Description of Rotations
Yale Ward Service
The inpatient neurology ward team at Yale-New Haven Hospital consists of one senior (PGY‑4) neurology resident, one junior (PGY-2) neurology resident, rotating medicine and psychiatry (PGY-1) residents, and medical students. The junior neurology residents on the inpatient ward service are responsible for all aspects of patient care under the guidance of the senior resident and attending physician. This includes evaluation of patients for admission to the ward service, management of floor patients, discharge from the hospital, and arrangement of follow-up care. The neurology residents are also responsible for supervising and educating the medical students rotating on the neurology service.
VA Ward Service
The inpatient neurology ward team at the West Haven VAMC consists of one senior (PGY-4) neurology resident, one or two junior (PGY-2 or PGY-3) neurology residents, one rotating psychiatry (PGY-1) resident, and medical students. Junior residents care for neurology patients on the neurology ward, and in the ICUs, and are responsible for all aspects of patient care under the guidance of the senior resident (PGY-4). Junior residents are also involved in evaluating consults on the medicine and surgical inpatient services and in the emergency department, under the supervision of the senior neurology resident and attending.
The VAMC rotation includes a strong emphasis on outpatient care. Residents attend an average of 5-6 outpatient clinics per week, including epilepsy, behavioral neurology, multiple sclerosis, stroke, sleep, movement disorders and neuromuscular clinics. As with all rotations, residents continue to attend their VAMC continuity clinics. Supervision is by a PGY-4 resident and attending physician. Neurology residents are also responsible for supervising and educating the medical students rotating on the neurology service.
Yale Consult Service
The Yale Consult team gains vital exposure to a wide range of neurological complications of systemic disease, as well as the more common primary neurological disorders. The team consists of a senior (PGY-4) resident and a junior (PGY-3 or PGY-2) neurology resident, as well as rotating residents from the Psychiatry and Internal Medicine Programs. There are typically 1-2 medical students on the consultation service.This rotation provides the senior neurology resident a valuable opportunity to practice the often complex but important skill of effective neurological consultation and team management. This team sees all inpatient consults except pediatric patients, including inpatient stroke alerts. Rounds are held daily on weekdays with the consult attending. The consult team acts as the main liaison between the Neurology Department and other services in the hospital for inpatient care, and thus must provide prompt, courteous, useful and thorough evaluations.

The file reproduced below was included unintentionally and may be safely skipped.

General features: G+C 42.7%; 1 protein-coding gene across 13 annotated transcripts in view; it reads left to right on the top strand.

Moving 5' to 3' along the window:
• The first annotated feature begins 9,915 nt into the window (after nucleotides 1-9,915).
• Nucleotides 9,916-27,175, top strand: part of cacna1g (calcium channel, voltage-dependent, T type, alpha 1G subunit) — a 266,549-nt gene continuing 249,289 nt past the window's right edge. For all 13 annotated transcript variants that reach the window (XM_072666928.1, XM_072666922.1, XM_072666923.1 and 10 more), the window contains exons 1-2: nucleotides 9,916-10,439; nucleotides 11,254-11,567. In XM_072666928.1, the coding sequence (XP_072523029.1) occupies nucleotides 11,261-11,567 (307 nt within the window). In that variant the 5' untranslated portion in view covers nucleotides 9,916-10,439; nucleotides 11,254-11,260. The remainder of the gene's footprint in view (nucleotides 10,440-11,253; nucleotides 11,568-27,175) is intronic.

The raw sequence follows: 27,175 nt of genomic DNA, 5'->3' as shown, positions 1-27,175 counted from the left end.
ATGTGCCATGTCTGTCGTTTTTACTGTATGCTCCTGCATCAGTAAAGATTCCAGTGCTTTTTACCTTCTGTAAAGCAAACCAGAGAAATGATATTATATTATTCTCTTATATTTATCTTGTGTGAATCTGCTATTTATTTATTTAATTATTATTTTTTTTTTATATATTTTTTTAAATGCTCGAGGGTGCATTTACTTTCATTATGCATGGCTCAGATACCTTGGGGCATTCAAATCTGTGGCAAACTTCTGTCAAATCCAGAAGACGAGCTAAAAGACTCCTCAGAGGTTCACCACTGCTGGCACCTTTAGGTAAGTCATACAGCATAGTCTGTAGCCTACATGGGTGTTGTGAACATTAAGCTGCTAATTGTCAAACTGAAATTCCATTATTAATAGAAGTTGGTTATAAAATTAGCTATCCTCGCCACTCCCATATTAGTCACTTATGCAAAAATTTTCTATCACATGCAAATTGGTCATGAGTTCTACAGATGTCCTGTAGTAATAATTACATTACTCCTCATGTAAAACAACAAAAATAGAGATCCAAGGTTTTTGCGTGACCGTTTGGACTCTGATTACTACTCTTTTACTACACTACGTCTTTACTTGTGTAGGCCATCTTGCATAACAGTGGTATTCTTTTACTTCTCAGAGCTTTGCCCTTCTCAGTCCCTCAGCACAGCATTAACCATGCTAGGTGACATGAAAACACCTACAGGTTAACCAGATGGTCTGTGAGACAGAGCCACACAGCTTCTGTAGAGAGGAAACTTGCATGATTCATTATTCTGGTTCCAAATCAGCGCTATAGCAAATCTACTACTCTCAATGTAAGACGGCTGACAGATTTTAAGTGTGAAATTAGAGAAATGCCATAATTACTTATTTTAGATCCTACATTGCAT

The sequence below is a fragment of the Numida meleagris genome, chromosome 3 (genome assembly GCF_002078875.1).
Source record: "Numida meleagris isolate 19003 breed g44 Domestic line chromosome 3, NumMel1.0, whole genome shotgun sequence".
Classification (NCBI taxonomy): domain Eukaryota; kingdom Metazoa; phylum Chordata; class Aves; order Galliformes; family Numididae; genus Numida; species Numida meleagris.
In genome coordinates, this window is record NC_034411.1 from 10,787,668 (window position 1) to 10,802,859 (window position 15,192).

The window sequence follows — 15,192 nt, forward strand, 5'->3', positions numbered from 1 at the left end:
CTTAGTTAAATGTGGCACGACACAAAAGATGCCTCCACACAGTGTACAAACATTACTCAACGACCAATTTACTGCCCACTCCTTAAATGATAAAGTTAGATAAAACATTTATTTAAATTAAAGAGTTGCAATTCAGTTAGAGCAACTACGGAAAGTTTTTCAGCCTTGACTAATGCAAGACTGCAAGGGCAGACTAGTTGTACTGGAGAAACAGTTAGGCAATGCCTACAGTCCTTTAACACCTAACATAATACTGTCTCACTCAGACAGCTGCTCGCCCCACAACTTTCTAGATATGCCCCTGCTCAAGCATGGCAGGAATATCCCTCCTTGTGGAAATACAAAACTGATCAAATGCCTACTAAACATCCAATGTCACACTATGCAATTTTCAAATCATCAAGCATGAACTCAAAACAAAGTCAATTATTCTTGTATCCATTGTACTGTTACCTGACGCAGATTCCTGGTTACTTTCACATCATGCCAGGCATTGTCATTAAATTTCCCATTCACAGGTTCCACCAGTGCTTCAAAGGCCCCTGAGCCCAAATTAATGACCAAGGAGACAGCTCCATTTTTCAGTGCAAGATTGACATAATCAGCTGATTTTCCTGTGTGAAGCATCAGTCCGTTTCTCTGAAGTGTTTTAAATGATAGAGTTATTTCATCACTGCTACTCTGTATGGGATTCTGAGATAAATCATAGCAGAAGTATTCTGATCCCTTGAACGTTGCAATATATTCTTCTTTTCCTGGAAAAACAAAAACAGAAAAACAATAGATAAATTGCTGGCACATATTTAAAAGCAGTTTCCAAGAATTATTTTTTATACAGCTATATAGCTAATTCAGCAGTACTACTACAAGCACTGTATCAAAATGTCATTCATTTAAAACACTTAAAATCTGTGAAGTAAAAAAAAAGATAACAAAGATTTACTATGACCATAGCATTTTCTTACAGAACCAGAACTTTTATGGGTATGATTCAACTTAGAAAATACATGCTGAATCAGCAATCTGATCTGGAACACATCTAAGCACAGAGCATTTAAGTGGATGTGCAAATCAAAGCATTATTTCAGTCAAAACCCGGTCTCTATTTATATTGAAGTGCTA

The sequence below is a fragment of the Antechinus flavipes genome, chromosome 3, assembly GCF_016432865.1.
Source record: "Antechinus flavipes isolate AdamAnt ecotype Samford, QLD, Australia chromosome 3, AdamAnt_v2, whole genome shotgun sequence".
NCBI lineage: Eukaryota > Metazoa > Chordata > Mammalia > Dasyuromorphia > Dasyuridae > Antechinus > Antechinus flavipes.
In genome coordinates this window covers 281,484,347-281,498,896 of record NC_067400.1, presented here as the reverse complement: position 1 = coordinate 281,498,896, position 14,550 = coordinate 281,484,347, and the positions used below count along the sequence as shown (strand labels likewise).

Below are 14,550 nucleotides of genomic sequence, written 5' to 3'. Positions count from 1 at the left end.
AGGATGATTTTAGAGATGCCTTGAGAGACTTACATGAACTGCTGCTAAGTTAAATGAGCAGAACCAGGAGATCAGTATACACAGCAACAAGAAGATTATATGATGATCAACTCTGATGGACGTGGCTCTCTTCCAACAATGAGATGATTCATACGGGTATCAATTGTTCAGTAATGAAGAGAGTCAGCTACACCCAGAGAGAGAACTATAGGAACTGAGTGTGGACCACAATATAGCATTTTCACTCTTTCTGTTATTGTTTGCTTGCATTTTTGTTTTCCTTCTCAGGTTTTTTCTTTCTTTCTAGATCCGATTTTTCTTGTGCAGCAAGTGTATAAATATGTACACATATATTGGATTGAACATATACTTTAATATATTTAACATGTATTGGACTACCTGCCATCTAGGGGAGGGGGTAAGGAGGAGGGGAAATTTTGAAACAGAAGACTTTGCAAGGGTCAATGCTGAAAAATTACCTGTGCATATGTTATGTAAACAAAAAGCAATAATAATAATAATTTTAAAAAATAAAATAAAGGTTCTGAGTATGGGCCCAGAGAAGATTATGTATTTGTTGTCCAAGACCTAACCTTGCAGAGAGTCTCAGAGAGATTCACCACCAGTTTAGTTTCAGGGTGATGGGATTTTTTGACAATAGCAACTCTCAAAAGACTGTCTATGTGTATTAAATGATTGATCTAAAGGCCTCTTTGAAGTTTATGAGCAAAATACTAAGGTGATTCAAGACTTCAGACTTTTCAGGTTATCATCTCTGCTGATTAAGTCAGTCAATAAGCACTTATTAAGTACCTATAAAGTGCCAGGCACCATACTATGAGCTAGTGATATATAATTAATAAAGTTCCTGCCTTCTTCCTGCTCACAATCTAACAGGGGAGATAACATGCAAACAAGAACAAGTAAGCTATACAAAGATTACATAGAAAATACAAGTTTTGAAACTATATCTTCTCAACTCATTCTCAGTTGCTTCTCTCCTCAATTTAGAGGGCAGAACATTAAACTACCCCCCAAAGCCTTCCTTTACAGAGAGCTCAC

Neuro-ICU (NICU) Service
The NICU team consists of a neurology resident (PGY-2 or PGY-3), a neurosurgery resident, interns (PGY-1), other practitioners (APRNs and/or PAs), a fellow, all supervised by an attending neuro-intensivist. The neurology resident is expected to participate in all activities of the unit, and is assigned 3-6 patients for whom s/he assumes primary responsibility. Patients may be from the neurosurgical or neurology service, and residents will be provided with a mix of patients, with attempts made to provide broad exposure to the range of neurological and neurosurgical disorders that can result in critical illness.
The stroke team at Yale-New Haven Hospital consists of one senior (PGY-3) neurology resident, one junior (PGY-2) neurology resident, a neurology intern (PGY-1), medical students, a stroke fellow and 1-2 advanced practice providers (APPs). The junior residents and APPs on the stroke service are responsible for all aspects of patient care under the guidance of the senior resident, neurovascular fellow and attending neurologist. Care includes evaluation and management of patients admitted for a broad range of neurovascular disorders. The senior resident and stroke fellow are responsible for supervising and educating other team members, including medical students.
This rotation is designed to give PGY-2 and PGY-3 residents intensive exposure to acute neurology. There are two residents (PGY-2 or PGY-3) on the rotation at any one time: one resident who works from 7:30 am to 7 pm, and a "Swing" resident working from 12 noon until 10 pm, to optimize patient care during the busiest times of the day. Residents act as consultant to the ED, evaluating all patients with primary neurological issues. Residents are responsible for admissions, discharges, and arranging follow-up from the ED. Residents run all acute stroke alerts and administer tPA if indicated. The ED work hours are from 8:00 AM to 7:30 PM, Monday through Friday, and residents cover a 12-hour shift on either Saturday or Sunday.